Property
Inside An Elaborate Art Deco Colonial Residence In Makati
More than being a reflection of pre-war elegance, Lisa and Anton Periquet’s house is full of tiny surprises, a play on the idea of anticipation.
IMAGE FRANCISCO GUERRERO
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In the living area of Lisa and Anton Periquet’s home in Makati is a wall left empty. Two hooks up high in the niche intrigue the first-time visitor. Lisa is asked if she already has something in mind for the space. “I am still waiting,” she replies. “For something already commissioned?” she is asked again. “No”, she smiled. For something that will come my way. I like to wait.”

If there is anything that cannot be said about the Periquet home, it is that it was rushed. When asked how long the house took to complete, she hesitates to answer. “It took a while”, she says, smiling but with a hint of embarrassment. Indeed, a house like this could not have come to be overnight.


Locsin's signature block cantilevering over the driveway.

Before moving here, Lisa and Anton and their children had lived in apartments—first in a late-Georgian flat in Kensington, London, and then at a duplex penthouse high above Salcedo Village in Makati. But after ten years in the condominium, the family decided it was time to build a house of their own. The Periquets were clear about what they wanted—a home that would resonate the Filipino tradition of tropical colonial architecture that has somehow been forgotten.

They had two fonts of inspiration. First, the Art Deco houses designed by Filipino architect Andres Luna de San Pedro, the famed painter’s son whose many buildings still stand today. Lisa particularly liked the ancestral home that Luna designed for Natalio Enriquez in Sariaya, Quezon. Second, the black-and-white homes in Singapore. Made from brick, stone, and wood, these century-old detached houses were occupied by European families in the colonial outpost.


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Floor-to-ceiling windows let in copious amounts of light in the living room. Carefully selected pieces of art and furniture lend a relaxed elegance to the space—an Arturo Luz from the 1980s, Solomon Saprid’s Amihan coffee table, a kinetic sculpture by Gabriel Barredo on the grand piano, a small work by Anton del Castillo and furniture by Osmundo Esguerra, Budji Layug and Tina Periquet.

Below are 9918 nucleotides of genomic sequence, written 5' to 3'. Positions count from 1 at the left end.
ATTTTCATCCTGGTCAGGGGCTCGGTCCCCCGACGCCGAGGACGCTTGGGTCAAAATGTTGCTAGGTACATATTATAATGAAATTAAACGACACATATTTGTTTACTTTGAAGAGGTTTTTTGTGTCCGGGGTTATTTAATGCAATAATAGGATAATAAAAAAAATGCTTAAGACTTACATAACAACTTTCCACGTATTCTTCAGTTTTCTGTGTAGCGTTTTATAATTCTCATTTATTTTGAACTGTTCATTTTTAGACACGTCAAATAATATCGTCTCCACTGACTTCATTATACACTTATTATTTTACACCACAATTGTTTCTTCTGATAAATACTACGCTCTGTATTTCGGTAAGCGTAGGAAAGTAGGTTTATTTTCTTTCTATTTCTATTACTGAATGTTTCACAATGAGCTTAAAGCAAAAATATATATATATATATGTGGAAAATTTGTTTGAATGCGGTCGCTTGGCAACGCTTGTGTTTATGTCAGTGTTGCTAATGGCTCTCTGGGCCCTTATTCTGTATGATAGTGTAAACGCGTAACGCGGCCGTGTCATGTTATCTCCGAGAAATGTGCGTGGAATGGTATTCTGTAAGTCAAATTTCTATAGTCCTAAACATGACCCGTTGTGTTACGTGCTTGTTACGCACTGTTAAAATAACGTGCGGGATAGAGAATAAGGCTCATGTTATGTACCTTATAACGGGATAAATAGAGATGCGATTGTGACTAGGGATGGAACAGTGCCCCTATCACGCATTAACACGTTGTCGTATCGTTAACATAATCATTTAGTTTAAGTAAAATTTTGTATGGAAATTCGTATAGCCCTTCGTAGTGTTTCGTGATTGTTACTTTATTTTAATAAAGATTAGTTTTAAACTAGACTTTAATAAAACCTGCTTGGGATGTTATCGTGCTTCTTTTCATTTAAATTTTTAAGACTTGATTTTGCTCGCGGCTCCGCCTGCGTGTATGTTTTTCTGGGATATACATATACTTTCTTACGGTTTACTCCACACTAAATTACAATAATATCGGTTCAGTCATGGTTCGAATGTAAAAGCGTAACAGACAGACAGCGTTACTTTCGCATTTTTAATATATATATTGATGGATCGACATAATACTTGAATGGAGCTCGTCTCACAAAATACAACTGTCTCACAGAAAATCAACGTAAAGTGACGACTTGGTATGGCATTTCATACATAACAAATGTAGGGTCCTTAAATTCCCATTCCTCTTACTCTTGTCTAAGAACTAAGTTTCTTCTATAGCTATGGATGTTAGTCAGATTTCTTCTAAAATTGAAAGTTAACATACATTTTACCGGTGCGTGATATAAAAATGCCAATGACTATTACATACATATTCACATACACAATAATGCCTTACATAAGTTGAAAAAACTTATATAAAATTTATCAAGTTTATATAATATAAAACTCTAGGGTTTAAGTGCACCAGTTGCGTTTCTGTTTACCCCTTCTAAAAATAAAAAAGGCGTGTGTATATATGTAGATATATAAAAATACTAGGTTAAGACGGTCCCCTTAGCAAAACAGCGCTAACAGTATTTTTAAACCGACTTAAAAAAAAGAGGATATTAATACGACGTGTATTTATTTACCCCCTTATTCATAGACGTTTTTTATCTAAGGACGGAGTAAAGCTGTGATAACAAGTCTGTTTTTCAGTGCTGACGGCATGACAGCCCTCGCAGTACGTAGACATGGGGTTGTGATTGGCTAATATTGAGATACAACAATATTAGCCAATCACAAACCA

The couple brought in Leandro Locsin Partners to realize their vision. What the architects produced was an airy two story structure that evokes the elegance of prewar architecture. Set in a T-bar layout, the home’s rooms were designed to lie along a single axis, a long corridor which runs along the northern side of the house. It is through this passageway that you enter the main rooms in the house—the living area, the music room, the dining area and the kitchen.

The house consistently comes up with pleasant surprises. Right at its front, you are confronted by Locsin’s signature block cantilevering over the driveway. Through the steel-and-glass main doors, you enter a foyer lined with artworks by F.B. Concepcion, Lao Lianben and Fernando Zobel, wood sculptures and a long gallinera.


Lisa at the landing of her piano-key spiral staircase.
Natorious embellished top, natori.com. Gaupo Shoe Couture, Greenbelt 5, 729.8672.

On the floor is an Art Deco onyx clock detail set on limestone. On the northern side is the circular staircase that looks like a suspended spiral of piano keys. Before it is the entrance to the corridor, which serves as the house’s main artery and spine.

The living room is church-like in its airiness. Filling it are pieces of furniture from the Periquets’ old Salcedo place—home furniture by Anton’s sister, designer Tina Periquet, who also drew up all the lighting and interior details, and Osmundo Esguerra’s set of butaca chairs and beautiful cabinet made from narra burl and kamagong frames.


The main corridor, adorned with pieces from Lisa’s art collection including an interactive painted piece by Noel Cuizon in the foreground, runs nearly the entire length of the house.

Sure to stir one’s sensibilities is the Solomon Saprid sculpture that functions as a center table—an Amihan figure playing the lute as she floats atop rice stalks. The ceiling is a sheet of glass. Above the floor-to-ceiling windows are green and lemon attic windows made by Filipino stained-glass maker Kraut. Their guitar motifs reflect Anton’s passion for music.